Birthday: January 13, 1938
Age: 82 Years, 82 Year Old Males
Sun Sign: Capricorn
Also Known As: Shivkumar Sharma
Born in: Jammu
Famous as: Santoor Player
Height: 5'8" (173 cm), 5'8" Males
father: Uma Dutt Sharma
awards: Sangeet Natak Akademi Award (1986)
Maharashtra Gaurav Puraskar (1990)
Padma Shri (1991)
Ustad Hafiz Ali Khan Award (1998)
Padma Vibhusan (2001)
Pandit Shivkumar Sharma is an Indian classical musician and a renowned ‘Santoor’ player; santoor is an Indian folk instrument. Born to a trained vocalist and tabla player, he was destined to become a classical musician from an early age. His father recognized potential in a folk instrument ‘Santoor’ and encouraged him to learn playing it. Shivkumar Sharma became famous because of his improvisations with santoor and he revolutionized it as one of the most riveting classical instruments. He is single-handedly responsible for making the santoor a popular classical instrument. He introduced the new chromatic arrangement of notes and increased the range to cover full three octaves. He also improvised a new technique of playing with which he could sustain notes and maintain sound continuity. He is the sole musician to have brought santoor at par with other classical instruments and established it across the globe with his sheer brilliance and conviction. He is among those rare classical musicians who have been able to achieve success in the world of film music as well. His compositions for blockbusters such as ‘Silsila’ and ‘Chandni’ are a manifestation of his musical brilliance. With his creative genius, he has created a new genre of instrumental music. Through his performances over a period of more than half a century, he has created millions of new listeners and ardent fans of Indian classical music.
Childhood & Early Life
He was born on January 13, 1938 in Jammu, British India (now Jammu and Kashmir, India) to Uma Dutt Sharma, a vocalist and musician in the tradition of Benaras Gharana and the "raj pandit" at the court of Maharaja Pratap Singh.
He started learning music at the age of five. Initially, he learnt playing tabla and was trained to be a vocalist by his father and Guru. When he was 12, he started playing at the local radio station in Jammu.
His father did extensive research on santoor, a string musical instrument, and dreamt of his son becoming the first musician to play Indian classical music on it. When he was 13, he started learning Santoor to fulfill his father’s dream.
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In 1955, he delivered his first public performance in Bombay (present day Mumbai).Following year, he composed the background music for one of the scenes for the movie ‘Jhanak Jhanak Payal Baje’. His first solo album was recorded in 1960.
In 1967, he teamed up with flautist Hariprasad Chaurasia and musician Brij Bhushan Kabra, to produce a concept album titled ‘Call of the Valley’. The album turned out to be one of the greatest hits in Indian Classical Music.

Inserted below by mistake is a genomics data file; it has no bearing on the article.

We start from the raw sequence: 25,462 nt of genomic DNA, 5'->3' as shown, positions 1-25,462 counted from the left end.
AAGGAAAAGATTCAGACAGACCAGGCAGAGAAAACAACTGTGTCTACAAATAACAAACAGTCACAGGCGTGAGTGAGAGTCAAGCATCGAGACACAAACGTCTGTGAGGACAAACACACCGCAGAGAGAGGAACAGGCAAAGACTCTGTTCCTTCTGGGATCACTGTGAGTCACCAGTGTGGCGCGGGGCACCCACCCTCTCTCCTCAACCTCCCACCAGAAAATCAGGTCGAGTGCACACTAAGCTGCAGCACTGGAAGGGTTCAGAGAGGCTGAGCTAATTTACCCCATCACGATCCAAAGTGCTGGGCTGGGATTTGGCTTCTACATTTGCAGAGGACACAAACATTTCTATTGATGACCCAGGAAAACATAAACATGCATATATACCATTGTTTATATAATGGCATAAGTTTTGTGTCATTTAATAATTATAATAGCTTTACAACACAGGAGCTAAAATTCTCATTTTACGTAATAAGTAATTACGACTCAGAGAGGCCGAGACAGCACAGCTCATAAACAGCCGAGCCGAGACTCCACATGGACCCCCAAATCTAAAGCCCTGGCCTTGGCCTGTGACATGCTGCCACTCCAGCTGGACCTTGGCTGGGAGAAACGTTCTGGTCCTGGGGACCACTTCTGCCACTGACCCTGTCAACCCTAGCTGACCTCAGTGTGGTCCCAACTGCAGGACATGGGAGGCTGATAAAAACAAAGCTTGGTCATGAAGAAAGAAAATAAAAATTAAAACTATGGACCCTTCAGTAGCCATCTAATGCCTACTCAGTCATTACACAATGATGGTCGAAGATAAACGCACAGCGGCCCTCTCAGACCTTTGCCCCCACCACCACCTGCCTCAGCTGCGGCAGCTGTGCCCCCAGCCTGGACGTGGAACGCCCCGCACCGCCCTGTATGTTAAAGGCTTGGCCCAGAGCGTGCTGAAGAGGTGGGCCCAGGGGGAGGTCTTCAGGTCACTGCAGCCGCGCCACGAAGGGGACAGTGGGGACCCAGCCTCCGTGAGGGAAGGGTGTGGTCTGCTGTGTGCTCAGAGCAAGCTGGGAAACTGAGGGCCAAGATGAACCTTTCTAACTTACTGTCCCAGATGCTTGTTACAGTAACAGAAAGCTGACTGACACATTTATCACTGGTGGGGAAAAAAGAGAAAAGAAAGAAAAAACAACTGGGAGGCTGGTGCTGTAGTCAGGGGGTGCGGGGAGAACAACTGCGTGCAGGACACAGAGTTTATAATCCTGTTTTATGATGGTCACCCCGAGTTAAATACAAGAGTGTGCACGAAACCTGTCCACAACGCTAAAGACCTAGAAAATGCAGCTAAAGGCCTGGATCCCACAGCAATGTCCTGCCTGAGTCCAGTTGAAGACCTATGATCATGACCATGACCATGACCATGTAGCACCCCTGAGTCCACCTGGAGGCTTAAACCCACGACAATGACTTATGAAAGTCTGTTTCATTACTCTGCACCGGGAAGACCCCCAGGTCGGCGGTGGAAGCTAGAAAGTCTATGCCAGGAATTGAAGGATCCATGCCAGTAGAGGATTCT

Throughout his career, he released numerous innovative experimental albums on santoor music including ‘The Glory Of Strings – Santoor’ (1991),‘Varshā - A Homage to the Rain Gods’ (1993), ‘Hundred Strings of Santoor’ (1994), ‘The Pioneer of Santoor (1994)’, ‘Sampradaya’ (1999), ‘Vibrant Music for Reiki’ (2003), ‘Essential Evening Chants’ (2007) ‘The Last Word in Santoor’ (2009) and Sangeet Sartaj (2011).
He also composed music along with flautist Hari Prasad Chaurasia,for many films such as ‘Silsila’ (1981), ‘Faasle’ (1985), ‘Chandni’ (1989), ‘Lamhe’ (1991) and ‘Darr’ (1993). They came to be known as the 'Shiv-Hari' music duo.
In 2002, he published his autobiography titled ‘Journey with a Hundred Strings: My Life in Music’. He continues to teach santoor music in the Guru Shishya tradition, without charging a fee from his students, who come to him from all the corners of India as well as different parts of the world like Japan, Germany, Australia and America.
His most significant contribution to music has been towards the popularization of the folk classical instrument ‘santoor’. He carried out experiments with santoor for many years to make it more suitable for his classical technique. The modified santoor which is played in present days has got 31 bridges with a total of 91 strings. It has got a range of three octaves with a chromatic tuning. He is also known for creating a technique for smoother gliding between music notes in order to imitate human voice quality.
Awards & Achievements
He was awarded a ‘Platinum disc’ each, for the 1967 Hindustani classical music album ‘Call of the Valley’, the 1981 romantic drama film ‘Silsila’ and the 1989 romantic drama film ‘Chandni’
In 1985, he was awarded an honorary citizenship of the city of Baltimore, USA.
In 1986, he received the ‘Sangeet Natak Akademi Award’, the highest Indian recognition given to practicing artists. It is awarded by the Sangeet Natak Akademi, India's National Academy of Music, Dance & Drama.
In 1990, he was awarded the ‘Maharashtra Gaurav Puraskar’. The following year, he received the Honorary Doctorate from the University of Jammu.
In 1991, he was conferred with the ‘Padma Shri’, the fourth highest civilian award in the Republic of India.
He also received a ‘Special Award for outstanding music and sale of film’ for 1991 romantic film ‘Lamhe’ and 1993 romantic psychological thriller film ‘Darr’.
In 1998, he became the winner of the ‘Ustad Hafiz Ali Khan Award’.
In 2001, he became the recipient of ‘Padma Vibhusan’, the second highest civilian award in the Republic of India.
Personal Life & Legacy
He married Manorama and the couple is blessed with two sons. One of his sons, Rahul, is also a delightful santoor player and the father-son duo have performed together at many concerts.